It seems to be time to start thinking beyond the pack canvas.
For my third session I decided to be a bit selfish and go to a talk because it was all about a subject I love COMICS the talk was being given by a hero of mine Rian Hughes illustrator for Dan Dare and 2000AD, Rian is an illustrator with a difference as he also supplies font as creates a cohesive marriage where all work works together as a unit. One of his best known fonts is Paralucent font
He has also worked with Marvel and DC, in fact one of his latest Batmobile designs is being released as a model car.
For a fan like myself the talk was incredible a money can't buy moment!
For the last talk before the closing presentation I decided to go an hear from Carlos Morgado CTO of Just Eat, having met Carlos briefly I was intrigued to find out more about the company, its a common misconception that the company is all about takeaways when in fact they are a tech company who have just recently opened an office in Bristol. Carlos first read through the headlines - 36,000+ restaurants, founded 2001 in Denmark and IPO April 2014. It was fascinating to hear how the company really focuses on the consumer, in fact that is who they see their customers as. Their goal is to 'empower consumers to love their takeaway experience', tech wise the journey hasn't been simply when they first started out orders were communicated by fax often with a follow up phonecall to check the order had been received and accepted - easy when you're taking 10 calls a minute difficult when its over 1000/min (figures correct prior to IPO) to keep up to date with the growing demands they introduced JCTs which enables them to speak to the restaurants in real time, meaning they know when the restaurants are busy allowing them to inform the consumer that there may be a slight delay.
It was interesting to lift the lid on a brand that I didn't know much about and also one that seems to be about one thing when they are in fact about something different all together.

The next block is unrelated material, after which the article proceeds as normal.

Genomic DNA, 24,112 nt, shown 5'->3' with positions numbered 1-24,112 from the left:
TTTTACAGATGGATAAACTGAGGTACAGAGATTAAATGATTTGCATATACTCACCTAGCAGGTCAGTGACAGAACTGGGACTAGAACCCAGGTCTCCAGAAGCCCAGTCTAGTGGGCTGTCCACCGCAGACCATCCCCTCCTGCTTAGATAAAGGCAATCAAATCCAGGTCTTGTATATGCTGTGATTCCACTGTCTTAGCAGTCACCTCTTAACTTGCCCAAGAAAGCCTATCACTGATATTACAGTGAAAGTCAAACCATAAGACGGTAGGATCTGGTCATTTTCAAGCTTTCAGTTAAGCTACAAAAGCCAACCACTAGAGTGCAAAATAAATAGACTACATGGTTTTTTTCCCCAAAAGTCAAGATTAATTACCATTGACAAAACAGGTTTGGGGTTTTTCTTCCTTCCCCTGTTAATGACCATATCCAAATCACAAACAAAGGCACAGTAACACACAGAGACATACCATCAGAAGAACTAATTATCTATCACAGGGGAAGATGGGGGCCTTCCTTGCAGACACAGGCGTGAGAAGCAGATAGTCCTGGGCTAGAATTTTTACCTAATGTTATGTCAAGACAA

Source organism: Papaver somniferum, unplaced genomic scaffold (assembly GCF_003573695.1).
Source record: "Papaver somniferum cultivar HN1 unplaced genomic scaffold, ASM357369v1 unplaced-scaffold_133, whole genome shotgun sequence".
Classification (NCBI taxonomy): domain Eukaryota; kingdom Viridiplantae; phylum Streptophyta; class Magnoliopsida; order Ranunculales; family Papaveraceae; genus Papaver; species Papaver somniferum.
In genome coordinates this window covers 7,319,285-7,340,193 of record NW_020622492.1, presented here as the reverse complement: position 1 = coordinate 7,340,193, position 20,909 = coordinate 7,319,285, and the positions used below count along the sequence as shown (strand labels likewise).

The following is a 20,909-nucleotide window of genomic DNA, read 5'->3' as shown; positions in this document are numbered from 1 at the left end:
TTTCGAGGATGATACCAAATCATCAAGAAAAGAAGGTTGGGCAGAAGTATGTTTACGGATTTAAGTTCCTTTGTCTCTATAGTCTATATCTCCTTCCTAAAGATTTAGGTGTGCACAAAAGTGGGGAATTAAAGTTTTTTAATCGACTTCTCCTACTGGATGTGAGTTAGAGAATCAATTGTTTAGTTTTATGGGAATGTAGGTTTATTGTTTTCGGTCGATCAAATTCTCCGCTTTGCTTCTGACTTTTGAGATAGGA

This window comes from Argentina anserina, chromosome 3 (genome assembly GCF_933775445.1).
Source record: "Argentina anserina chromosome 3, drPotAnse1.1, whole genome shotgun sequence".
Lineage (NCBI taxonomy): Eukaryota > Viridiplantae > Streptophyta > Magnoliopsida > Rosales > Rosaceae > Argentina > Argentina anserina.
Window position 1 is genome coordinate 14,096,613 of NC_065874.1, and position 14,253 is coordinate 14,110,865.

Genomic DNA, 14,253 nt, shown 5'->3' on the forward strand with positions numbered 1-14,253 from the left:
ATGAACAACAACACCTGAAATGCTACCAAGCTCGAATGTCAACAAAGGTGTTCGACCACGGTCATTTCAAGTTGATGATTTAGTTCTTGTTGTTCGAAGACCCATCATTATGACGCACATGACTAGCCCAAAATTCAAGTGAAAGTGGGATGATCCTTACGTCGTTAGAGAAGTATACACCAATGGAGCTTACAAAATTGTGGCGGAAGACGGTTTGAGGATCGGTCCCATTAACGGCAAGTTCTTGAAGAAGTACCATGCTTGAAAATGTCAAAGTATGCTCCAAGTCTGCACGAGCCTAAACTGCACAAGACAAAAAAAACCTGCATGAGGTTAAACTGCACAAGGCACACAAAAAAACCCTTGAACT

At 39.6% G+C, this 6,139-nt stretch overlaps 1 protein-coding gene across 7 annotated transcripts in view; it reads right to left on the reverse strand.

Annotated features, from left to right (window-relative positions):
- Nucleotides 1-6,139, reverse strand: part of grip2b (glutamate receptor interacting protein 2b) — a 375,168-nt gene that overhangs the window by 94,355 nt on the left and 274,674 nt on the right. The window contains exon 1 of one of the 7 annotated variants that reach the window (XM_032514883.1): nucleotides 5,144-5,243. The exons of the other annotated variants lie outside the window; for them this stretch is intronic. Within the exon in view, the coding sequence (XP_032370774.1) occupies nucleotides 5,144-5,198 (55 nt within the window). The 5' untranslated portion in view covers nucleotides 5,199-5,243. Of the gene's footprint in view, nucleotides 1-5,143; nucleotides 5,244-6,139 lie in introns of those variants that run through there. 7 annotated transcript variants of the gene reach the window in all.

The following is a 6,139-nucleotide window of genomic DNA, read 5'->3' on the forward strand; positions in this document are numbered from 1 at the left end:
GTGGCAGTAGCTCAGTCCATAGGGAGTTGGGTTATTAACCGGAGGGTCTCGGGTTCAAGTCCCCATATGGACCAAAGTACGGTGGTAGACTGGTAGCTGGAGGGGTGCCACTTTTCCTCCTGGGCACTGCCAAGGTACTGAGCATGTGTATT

The closing talk of the conference was given by Georgia Malden who is the Director of Projects at Contagious, of all the talks I went to I think hers opened my eyes the most. Georgia's argument was that innovation is often the enemy of creativity, companies like to jump on the tech band waggon...pickle companies thinking they need to get involved in Google Glass - why? This follows on from the view that everything good surely must have to come out of Silicon Valley, when the old school 'innovators' are actually based at Madison Avenue. Georgia's view was that the tech already exists it just needs to be used in a new creative way. The following case studies illustrate this best:
Haircare brand Pantene also got in on the action, when the brand saw a fail in sales they got proactive, they linked up with one of the largest pharmacy chains in the USA and also the weather experts and created an app where when you woke up and checked the weather report for the day the app would tell you not only what the forecast was, but also what pantene shampoo you would need and where your local stockist was.
These companies weren't necessarily innovating here, but simply using tech that had been on the market for a number of years, but using it better and in a different and creative way.
The experience of Vision was fascinating it told me to look at things differently, question what I thought I knew about the industries and also learn about processes I have never come across. It seems creativity and tech aren't as far apart as some people believe which is a good thing considering we offer a workspace for both!